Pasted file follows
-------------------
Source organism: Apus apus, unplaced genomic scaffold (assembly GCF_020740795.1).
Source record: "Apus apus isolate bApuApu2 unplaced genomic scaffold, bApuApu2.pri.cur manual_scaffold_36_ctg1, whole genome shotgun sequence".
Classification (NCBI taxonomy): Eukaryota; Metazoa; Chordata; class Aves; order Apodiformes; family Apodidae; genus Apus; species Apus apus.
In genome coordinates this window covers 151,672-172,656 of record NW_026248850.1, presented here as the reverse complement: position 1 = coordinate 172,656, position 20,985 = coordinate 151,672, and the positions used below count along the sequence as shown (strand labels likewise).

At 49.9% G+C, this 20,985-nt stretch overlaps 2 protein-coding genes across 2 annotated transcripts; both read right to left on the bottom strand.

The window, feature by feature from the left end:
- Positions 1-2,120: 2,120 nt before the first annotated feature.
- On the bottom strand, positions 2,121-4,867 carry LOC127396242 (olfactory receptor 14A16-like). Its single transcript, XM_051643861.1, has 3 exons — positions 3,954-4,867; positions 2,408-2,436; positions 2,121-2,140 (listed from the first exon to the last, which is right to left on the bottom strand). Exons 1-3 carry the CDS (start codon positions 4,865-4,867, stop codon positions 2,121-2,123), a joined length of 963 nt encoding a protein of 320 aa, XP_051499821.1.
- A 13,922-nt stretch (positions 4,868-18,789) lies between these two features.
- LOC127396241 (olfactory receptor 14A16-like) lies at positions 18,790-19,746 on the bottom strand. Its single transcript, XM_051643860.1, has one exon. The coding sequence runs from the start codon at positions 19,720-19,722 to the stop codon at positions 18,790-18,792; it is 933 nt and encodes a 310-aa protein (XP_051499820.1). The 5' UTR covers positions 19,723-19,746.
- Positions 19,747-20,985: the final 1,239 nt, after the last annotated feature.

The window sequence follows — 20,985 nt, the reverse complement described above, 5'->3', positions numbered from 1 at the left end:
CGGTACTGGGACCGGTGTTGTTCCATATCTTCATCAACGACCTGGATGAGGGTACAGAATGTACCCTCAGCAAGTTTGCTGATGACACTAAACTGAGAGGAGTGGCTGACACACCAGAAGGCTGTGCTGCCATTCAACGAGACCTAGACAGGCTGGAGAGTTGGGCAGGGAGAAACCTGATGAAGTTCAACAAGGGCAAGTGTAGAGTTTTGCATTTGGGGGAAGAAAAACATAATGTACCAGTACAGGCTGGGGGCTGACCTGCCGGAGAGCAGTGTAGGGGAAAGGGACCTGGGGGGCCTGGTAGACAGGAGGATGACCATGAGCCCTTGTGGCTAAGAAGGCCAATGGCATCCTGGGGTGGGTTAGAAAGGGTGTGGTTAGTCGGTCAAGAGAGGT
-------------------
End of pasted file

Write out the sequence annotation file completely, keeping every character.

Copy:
Source organism: Apus apus, unplaced genomic scaffold (assembly GCF_020740795.1).
Source record: "Apus apus isolate bApuApu2 unplaced genomic scaffold, bApuApu2.pri.cur manual_scaffold_36_ctg1, whole genome shotgun sequence".
Classification (NCBI taxonomy): Eukaryota; Metazoa; Chordata; class Aves; order Apodiformes; family Apodidae; genus Apus; species Apus apus.
In genome coordinates this window covers 151,672-172,656 of record NW_026248850.1, presented here as the reverse complement: position 1 = coordinate 172,656, position 20,985 = coordinate 151,672, and the positions used below count along the sequence as shown (strand labels likewise).

At 49.9% G+C, this 20,985-nt stretch overlaps 2 protein-coding genes across 2 annotated transcripts; both read right to left on the bottom strand.

The window, feature by feature from the left end:
- Positions 1-2,120: 2,120 nt before the first annotated feature.
- On the bottom strand, positions 2,121-4,867 carry LOC127396242 (olfactory receptor 14A16-like). Its single transcript, XM_051643861.1, has 3 exons — positions 3,954-4,867; positions 2,408-2,436; positions 2,121-2,140 (listed from the first exon to the last, which is right to left on the bottom strand). Exons 1-3 carry the CDS (start codon positions 4,865-4,867, stop codon positions 2,121-2,123), a joined length of 963 nt encoding a protein of 320 aa, XP_051499821.1.
- A 13,922-nt stretch (positions 4,868-18,789) lies between these two features.
- LOC127396241 (olfactory receptor 14A16-like) lies at positions 18,790-19,746 on the bottom strand. Its single transcript, XM_051643860.1, has one exon. The coding sequence runs from the start codon at positions 19,720-19,722 to the stop codon at positions 18,790-18,792; it is 933 nt and encodes a 310-aa protein (XP_051499820.1). The 5' UTR covers positions 19,723-19,746.
- Positions 19,747-20,985: the final 1,239 nt, after the last annotated feature.

The window sequence follows — 20,985 nt, the reverse complement described above, 5'->3', positions numbered from 1 at the left end:
CGGTACTGGGACCGGTGTTGTTCCATATCTTCATCAACGACCTGGATGAGGGTACAGAATGTACCCTCAGCAAGTTTGCTGATGACACTAAACTGAGAGGAGTGGCTGACACACCAGAAGGCTGTGCTGCCATTCAACGAGACCTAGACAGGCTGGAGAGTTGGGCAGGGAGAAACCTGATGAAGTTCAACAAGGGCAAGTGTAGAGTTTTGCATTTGGGGGAAGAAAAACATAATGTACCAGTACAGGCTGGGGGCTGACCTGCCGGAGAGCAGTGTAGGGGAAAGGGACCTGGGGGGCCTGGTAGACAGGAGGATGACCATGAGCCCTTGTGGCTAAGAAGGCCAATGGCATCCTGGGGTGGGTTAGAAAGGGTGTGGTTAGTCGGTCAAGAGAGGT